These are tough times. And sadly, one public health crisis doesn't stop for another.
Violence is an epidemic and needs to be treated as such in a public health setting to ensure proper resources are available to people with trauma. Accidental shootings, domestic violence and suicide rates are all expected to rise. Many people are alone, and many people have lost incomes, jobs, or loved ones. So now, more than ever, we need to look out for each other. The effects of this pandemic on the mental health of ourselves and our communities will run deep and can be especially hard to recognize – even to the individuals themselves
Whether you are a survivor, activist, journalist, have lost a loved one to gun violence, are experiencing secondary trauma, or having a hard time during the COVID-19 pandemic, we encourage you to reach out to someone for help. If you are dealing with any level of trauma it is important to recognize the trauma and seek proper resources.
As with any medical emergency, a mental health emergency can be life-threatening. If you are injured or you are in a situation that is potentially life-threatening, please seek immediate emergency assistance by calling 911.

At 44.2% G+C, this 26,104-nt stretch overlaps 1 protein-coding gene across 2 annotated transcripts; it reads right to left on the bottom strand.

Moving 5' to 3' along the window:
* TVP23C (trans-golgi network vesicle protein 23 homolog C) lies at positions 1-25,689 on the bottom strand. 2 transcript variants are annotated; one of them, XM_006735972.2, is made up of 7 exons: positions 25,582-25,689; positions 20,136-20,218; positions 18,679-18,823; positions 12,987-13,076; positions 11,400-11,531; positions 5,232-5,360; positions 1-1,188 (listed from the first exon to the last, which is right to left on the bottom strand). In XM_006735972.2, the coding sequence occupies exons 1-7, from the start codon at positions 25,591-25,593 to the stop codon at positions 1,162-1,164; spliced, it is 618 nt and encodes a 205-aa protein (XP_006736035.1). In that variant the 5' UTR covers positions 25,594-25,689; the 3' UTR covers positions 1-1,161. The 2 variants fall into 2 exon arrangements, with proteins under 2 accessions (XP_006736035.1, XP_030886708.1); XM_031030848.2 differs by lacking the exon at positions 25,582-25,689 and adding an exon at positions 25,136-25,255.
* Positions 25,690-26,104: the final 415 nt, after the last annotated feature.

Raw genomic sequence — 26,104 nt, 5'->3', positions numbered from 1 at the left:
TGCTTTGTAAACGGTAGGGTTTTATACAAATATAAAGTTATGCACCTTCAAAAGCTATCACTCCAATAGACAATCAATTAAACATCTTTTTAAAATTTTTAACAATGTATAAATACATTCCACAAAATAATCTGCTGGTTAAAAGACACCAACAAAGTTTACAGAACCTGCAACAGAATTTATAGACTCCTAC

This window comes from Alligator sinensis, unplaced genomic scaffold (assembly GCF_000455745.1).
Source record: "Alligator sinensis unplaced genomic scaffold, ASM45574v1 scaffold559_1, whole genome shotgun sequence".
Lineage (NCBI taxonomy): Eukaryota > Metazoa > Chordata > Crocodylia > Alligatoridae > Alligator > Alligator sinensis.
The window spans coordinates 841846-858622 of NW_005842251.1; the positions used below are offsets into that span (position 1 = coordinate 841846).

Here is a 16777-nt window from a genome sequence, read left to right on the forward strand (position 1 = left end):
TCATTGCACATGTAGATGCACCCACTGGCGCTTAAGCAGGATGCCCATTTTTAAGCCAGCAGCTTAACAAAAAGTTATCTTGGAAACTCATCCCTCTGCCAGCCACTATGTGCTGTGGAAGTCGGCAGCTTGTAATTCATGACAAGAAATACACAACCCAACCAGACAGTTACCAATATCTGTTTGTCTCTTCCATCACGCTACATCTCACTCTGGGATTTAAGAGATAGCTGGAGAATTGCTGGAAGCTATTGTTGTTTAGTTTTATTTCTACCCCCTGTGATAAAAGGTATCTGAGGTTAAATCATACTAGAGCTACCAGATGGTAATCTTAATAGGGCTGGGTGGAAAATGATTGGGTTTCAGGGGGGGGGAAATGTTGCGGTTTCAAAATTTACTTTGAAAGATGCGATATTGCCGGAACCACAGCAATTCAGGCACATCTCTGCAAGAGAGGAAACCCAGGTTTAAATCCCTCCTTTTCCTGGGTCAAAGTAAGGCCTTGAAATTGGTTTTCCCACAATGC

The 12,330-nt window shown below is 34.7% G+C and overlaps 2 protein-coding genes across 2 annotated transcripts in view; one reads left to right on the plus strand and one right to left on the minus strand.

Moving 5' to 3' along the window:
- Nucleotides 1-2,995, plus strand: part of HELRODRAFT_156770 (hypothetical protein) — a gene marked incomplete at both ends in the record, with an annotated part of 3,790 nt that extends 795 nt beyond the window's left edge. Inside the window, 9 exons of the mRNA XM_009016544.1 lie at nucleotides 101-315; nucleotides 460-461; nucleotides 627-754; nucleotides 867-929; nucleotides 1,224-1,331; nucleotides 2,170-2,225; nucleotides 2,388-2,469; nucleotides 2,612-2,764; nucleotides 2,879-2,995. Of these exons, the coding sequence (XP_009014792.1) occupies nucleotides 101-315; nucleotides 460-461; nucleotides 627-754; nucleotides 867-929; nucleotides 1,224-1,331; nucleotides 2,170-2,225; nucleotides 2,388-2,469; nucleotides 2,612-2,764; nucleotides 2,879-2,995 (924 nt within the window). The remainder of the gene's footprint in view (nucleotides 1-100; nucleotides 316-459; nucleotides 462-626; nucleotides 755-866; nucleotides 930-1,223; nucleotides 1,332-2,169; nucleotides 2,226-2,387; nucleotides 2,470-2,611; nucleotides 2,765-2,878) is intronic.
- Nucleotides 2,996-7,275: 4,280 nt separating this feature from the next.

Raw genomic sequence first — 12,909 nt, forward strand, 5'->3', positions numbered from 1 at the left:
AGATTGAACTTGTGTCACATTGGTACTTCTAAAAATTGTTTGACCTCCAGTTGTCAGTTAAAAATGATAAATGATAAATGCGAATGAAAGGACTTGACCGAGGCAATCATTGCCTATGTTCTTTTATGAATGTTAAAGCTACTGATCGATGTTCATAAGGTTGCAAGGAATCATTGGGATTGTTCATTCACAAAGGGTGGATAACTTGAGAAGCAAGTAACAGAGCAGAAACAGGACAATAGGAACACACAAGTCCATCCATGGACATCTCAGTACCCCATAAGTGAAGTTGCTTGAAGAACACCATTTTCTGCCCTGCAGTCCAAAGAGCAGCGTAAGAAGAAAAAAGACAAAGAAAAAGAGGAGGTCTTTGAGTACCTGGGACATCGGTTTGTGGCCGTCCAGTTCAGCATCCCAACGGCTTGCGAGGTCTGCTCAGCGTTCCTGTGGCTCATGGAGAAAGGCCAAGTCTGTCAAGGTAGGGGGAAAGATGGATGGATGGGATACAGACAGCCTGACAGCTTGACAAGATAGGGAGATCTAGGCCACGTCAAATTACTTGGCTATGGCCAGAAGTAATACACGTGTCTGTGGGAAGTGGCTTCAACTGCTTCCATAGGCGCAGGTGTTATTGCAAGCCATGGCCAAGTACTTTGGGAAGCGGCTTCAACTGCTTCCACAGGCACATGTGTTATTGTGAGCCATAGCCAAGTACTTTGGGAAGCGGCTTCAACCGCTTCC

If you’ve lost someone and don’t know where to begin in taking care of yourself, here’s a guide on ways you can begin to cope with loss.
For the Parkland community that has been through so much already, visit Eagle’s Haven for education, family strengthening services, and wellness resources to help our community heal.
Want to talk to someone?
You can call or text any of these hotlines at any time of day, free of charge, whether it’s urgent or you just need someone to talk to. Visit the National Suicide Prevention Lifeline site to find specific resources for youths, LGBTQ+ people, disaster survivors, and more.